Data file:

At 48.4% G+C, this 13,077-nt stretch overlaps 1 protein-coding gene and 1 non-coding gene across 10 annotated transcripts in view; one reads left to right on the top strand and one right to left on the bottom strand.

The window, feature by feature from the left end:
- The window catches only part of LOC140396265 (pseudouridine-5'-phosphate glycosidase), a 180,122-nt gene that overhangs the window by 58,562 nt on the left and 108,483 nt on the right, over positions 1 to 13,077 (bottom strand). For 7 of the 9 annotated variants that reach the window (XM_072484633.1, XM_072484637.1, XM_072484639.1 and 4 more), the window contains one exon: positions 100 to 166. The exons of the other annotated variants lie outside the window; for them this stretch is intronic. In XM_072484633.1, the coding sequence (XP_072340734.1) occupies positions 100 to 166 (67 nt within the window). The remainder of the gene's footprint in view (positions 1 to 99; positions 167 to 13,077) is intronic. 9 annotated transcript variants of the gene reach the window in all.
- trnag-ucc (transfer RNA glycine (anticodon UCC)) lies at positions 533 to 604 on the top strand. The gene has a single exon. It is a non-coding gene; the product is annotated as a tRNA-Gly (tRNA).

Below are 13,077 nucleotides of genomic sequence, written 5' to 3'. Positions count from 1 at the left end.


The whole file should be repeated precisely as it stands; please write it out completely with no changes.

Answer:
At 48.4% G+C, this 13,077-nt stretch overlaps 1 protein-coding gene and 1 non-coding gene across 10 annotated transcripts in view; one reads left to right on the top strand and one right to left on the bottom strand.

The window, feature by feature from the left end:
- The window catches only part of LOC140396265 (pseudouridine-5'-phosphate glycosidase), a 180,122-nt gene that overhangs the window by 58,562 nt on the left and 108,483 nt on the right, over positions 1 to 13,077 (bottom strand). For 7 of the 9 annotated variants that reach the window (XM_072484633.1, XM_072484637.1, XM_072484639.1 and 4 more), the window contains one exon: positions 100 to 166. The exons of the other annotated variants lie outside the window; for them this stretch is intronic. In XM_072484633.1, the coding sequence (XP_072340734.1) occupies positions 100 to 166 (67 nt within the window). The remainder of the gene's footprint in view (positions 1 to 99; positions 167 to 13,077) is intronic. 9 annotated transcript variants of the gene reach the window in all.
- trnag-ucc (transfer RNA glycine (anticodon UCC)) lies at positions 533 to 604 on the top strand. The gene has a single exon. It is a non-coding gene; the product is annotated as a tRNA-Gly (tRNA).

Below are 13,077 nucleotides of genomic sequence, written 5' to 3'. Positions count from 1 at the left end.